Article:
Mahalo

1. Thanks, gratitude; to thank. Mahalo nui loa, thanks [you] very much. ʻŌlelo mahalo, compliment. Mahalo ā nui, thanks very much. (PPN masalo.)

2. Admiration, praise, esteem, regards, respects; to admire, praise, appreciate. ʻO wau nō me ka mahalo, I am, [yours] respectfully. Ka mea i mahalo ʻia, Mr. Pākī, the esteemed Mr. Pākī. (PEP masalo.)

Mahalo is a very well known Hawaiian word, in and outside of Hawaiʻi. It is probably the third most popular Hawaiian word, right after aloha and lei.

Mahalo is said when giving thanks or expressing appreciation for something given or done. Unlike in English, though, there isn’t really an appropriate “you’re welcome” in Hawaiian like there is in English. But since Western custom demands an answer to thank you (if you really think about it, why do we need to answer someone who is really answering in response to something done?), Hawaiian responses have been formulated, such as:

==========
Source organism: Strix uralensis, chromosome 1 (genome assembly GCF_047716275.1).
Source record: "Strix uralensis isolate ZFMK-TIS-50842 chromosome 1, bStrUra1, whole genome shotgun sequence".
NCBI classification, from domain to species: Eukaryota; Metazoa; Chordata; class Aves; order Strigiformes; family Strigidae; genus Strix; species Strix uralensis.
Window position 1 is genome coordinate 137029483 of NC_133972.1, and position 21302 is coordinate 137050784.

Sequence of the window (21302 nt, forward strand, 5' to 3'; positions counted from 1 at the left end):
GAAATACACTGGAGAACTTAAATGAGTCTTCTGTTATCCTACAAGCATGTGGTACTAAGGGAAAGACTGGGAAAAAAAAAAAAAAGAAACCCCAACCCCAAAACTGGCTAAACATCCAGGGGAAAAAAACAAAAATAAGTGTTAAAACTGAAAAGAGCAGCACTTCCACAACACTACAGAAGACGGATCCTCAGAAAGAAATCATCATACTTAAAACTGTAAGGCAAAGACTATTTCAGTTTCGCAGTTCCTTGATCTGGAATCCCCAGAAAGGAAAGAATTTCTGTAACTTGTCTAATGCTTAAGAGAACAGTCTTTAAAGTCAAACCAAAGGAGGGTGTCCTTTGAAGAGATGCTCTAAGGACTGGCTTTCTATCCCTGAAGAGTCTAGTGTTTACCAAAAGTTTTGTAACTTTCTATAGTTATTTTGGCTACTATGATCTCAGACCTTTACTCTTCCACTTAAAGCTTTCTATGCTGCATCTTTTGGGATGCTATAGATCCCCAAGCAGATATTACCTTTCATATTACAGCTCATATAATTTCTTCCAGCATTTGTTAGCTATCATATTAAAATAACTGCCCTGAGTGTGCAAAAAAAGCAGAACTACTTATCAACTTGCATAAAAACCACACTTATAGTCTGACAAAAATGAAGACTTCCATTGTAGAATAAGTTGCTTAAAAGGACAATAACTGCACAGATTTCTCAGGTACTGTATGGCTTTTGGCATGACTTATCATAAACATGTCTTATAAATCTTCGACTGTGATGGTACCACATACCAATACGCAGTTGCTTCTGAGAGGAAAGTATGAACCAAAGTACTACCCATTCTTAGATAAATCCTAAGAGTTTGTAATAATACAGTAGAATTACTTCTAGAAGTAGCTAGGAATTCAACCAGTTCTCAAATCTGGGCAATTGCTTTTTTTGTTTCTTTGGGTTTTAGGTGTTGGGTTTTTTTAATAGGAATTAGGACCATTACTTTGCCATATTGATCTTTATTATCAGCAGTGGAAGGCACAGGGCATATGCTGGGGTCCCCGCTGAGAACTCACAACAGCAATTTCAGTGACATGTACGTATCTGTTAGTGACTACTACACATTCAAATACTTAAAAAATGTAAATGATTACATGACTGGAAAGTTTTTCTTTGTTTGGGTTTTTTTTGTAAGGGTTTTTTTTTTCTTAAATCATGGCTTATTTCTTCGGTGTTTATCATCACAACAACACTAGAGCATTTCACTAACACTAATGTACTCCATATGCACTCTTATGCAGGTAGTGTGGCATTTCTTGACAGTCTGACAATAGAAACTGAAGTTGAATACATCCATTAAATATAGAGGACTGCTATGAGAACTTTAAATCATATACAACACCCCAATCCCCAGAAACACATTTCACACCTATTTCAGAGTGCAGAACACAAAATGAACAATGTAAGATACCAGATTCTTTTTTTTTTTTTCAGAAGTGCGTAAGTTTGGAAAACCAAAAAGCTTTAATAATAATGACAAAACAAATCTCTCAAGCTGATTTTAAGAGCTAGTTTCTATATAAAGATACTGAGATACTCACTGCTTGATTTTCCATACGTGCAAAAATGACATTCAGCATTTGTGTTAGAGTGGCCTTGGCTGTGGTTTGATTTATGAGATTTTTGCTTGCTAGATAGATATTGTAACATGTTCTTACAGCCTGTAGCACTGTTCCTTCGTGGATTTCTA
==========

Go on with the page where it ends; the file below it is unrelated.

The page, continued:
Noʻu ka hauʻoli – the pleasure is mine.

ʻAʻole pilikia – No problem.

Hiki nō – Can do.

So when someone says mahalo to you, you can respond with one of the “you’re welcome” phases above, or just smile and know that they are acknowledging a deed well done.

Mahalo is a verb.

Nui koʻu mahalo i kāna hana – I really admire his work.

E mahalo aku ʻoe i kāu kumu – Thank your teacher.

Mahalo au i ka nani o ka ʻāina – I am grateful for the beauty of the land.

Mahalo i ka mea loaʻa – Be grateful for what [you] have.

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